Alamara movie review: Of paavam men, nagging women and lukewarm comedy
Director: Midhun Manuel Thomas
When problems beset a marriage, a couple’s interests are best served if they are left to themselves to sort out their differences. Egoistic, interfering relatives tend to make matters worse. This has been a recurrent concern in Indian cinema, but when the director of the screwball comedy Aadu Oru Bheegara Jeeviyaanu zeroes in on the theme, it is natural to expect novelty.
Midhun Manuel Thomas’ latest film, Alamara, stars Sunny Wayne as Arun Pavithran, a young bank employee anxious to be married. After several attempts to find a girl for himself, he falls for Swati (Aditi Ravi) who reciprocates his feelings. Swati also works in a bank.
Arun and Swati’s problems begin from the beginning, when their respective families get off on the wrong foot. The first nail in the coffin of their relationship though is driven in when, just days after their wedding ceremony in Kerala, her parents gift the couple a large wooden cupboard (alamara, hence the title). The two move to Bangalore to work there, but their nosy relatives and that alamara hound them all the way.
Parallel to the lead couple’s marital strife is the tale of a piece of land purchased by Arun and his pals, Prasad (Saiju Kurup), Suvin (Aju Varghese) and Justin (Sudhi Koppa). Poor Arun starts feeling crushed, as he handles the tension with his wife on one side and on the other, resists a land-grabbing attempt by a Karnataka gangster (Indrans).
The narrator of Arun and Swati’s story is their alamara, which in itself is an intriguing starting block. Well begun is not always half done though, as this film proves.
Alamara probably sounded great at the conceptual level, especially in the hands of the maker of Aadu. It flounders, however, in its execution. It is not that it is bad, but that it is lukewarm. Bad can still be fun, lukewarm is boring.
There are some laughs to be had at first, especially because the four male friends share a relaxed chemistry, the actors playing them have good comic timing and it is easy to identify with the family ego hassles that swamp most Indian marriages. Anyone who has attended a desi wedding and seen relatives grumbling about arrangements, in-laws grumbling about gifts, etc, will recognise this bizarre milieu where everyone seems to want everyone to get hitched yet everyone seems determined to mess up everyone’s marriage.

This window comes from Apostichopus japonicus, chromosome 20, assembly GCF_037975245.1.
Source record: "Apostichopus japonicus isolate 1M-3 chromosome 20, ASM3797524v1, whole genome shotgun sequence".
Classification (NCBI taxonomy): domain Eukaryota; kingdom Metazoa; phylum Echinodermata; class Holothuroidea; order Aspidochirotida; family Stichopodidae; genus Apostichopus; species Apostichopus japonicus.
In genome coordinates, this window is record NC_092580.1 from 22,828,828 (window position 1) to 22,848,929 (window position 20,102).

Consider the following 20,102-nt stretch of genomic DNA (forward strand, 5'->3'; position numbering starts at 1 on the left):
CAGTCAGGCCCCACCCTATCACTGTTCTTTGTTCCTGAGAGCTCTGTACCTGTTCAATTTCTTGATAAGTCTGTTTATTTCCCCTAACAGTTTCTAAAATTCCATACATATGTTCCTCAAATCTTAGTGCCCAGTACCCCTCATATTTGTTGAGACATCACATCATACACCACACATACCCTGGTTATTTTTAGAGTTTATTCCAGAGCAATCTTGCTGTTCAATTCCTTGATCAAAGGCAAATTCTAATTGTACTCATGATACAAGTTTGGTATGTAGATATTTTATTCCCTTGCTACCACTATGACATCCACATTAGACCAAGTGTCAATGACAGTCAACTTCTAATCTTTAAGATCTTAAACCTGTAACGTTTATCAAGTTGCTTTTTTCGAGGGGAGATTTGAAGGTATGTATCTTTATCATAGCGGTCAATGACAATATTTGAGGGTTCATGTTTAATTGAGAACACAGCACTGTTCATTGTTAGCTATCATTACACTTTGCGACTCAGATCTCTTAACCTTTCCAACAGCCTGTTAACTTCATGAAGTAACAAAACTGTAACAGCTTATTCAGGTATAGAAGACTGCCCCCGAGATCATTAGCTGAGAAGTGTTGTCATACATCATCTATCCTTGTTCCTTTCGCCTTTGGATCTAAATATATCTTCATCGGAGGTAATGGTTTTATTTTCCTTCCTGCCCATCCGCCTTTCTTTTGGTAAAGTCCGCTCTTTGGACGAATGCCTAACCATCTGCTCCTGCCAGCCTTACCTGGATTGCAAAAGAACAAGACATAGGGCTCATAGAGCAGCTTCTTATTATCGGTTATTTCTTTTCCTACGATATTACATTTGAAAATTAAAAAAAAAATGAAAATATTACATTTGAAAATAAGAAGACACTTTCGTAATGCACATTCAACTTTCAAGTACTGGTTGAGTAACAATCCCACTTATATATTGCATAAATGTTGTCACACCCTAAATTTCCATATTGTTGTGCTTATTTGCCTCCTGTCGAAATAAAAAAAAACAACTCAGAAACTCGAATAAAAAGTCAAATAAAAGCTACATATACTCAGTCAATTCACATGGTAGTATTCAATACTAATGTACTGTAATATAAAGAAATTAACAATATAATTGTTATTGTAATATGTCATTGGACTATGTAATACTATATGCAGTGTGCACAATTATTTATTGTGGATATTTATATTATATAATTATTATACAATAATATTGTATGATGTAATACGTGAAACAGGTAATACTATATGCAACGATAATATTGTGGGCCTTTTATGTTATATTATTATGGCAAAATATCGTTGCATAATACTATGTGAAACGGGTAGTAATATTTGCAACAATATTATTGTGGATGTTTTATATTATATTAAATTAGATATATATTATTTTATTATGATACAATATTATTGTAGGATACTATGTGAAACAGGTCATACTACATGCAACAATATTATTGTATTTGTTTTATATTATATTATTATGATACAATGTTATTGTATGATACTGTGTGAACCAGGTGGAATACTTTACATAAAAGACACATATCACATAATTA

Take for instance that moment when Swati presents Arun’s Mum with a gold bangle in the presence of dozens of family members and local busybodies, and the bangle does not fit. A normal human being ought to see it as a minor problem, but in a traditional desi set-up it could lead to assumptions, presumptions, gossip, politics, years of taunts, hell and humiliation for the bride.
This well-observed episode and the little touches that precede it could have served as a great kick-off to satirise the Indian family system and our obsession with matrimony. Unfortunately, as the story rolls along, a lack of zest sets in. Thomas seems to mistake absence of verve for wryness, and thus is Alamara lost.
Part of the reason for this missing spunk could be that all the characters are stereotypes. Every man in the film is dying to be married, unless he is already married, at which point he starts feeling hemmed in by that marriage. And why would he not? After all, every husband in the film is a victim. Every man is a paavam (bechara, simple, innocent) fellow whose life is being ruined by a woman. Every woman is a nag who is ruining her paavam husband’s life. All the men are stupid. All the women are manipulative. All the men lack spine. All the wives are unreasonable, belligerent witches. Yawn.
(Spoiler alert) Everything is sorted out in the end when the paavam male protagonist takes charge as only a man can, and the women immediately keel over in submission at a speed you see only from women in films. Yawn. (Spoiler alert ends)
Except for Arun, none of the other characters is fully fleshed out by John Manthrikal’s writing. For the conflict between Arun and Swati to be immersive, she needed to be as clearly etched out as he is. She is not. Swati never rises above being a mere outline.
While it is possible to blame this flaw on the film’s resentful male gaze and a writer who seems not to see women as people, the fact is Manthrikal’s characterisation of the men too (other than Arun) is inadequate.
It is hard to imagine how Midhun Manuel Thomas managed to assemble such a talented cast of actors and still churn out such an average film. Wayne is a natural, Varghese and Indrans are brilliant comics given a good script, but all three are bereft of any spark in this film. The women artistes are lost to the cliched, superficial writing of their characters.
The only one here who makes some sort of a mark with his performance is the attractive Saiju Kurup, even though Prasad too is a stereotype.
Alamara starts off brimming with possibilities and laughter, but peters out early on under the weight of its commonplaceness. Perhaps this scanty script should have been locked up in the cupboard of the title and left there until someone thought of a way to rev it up.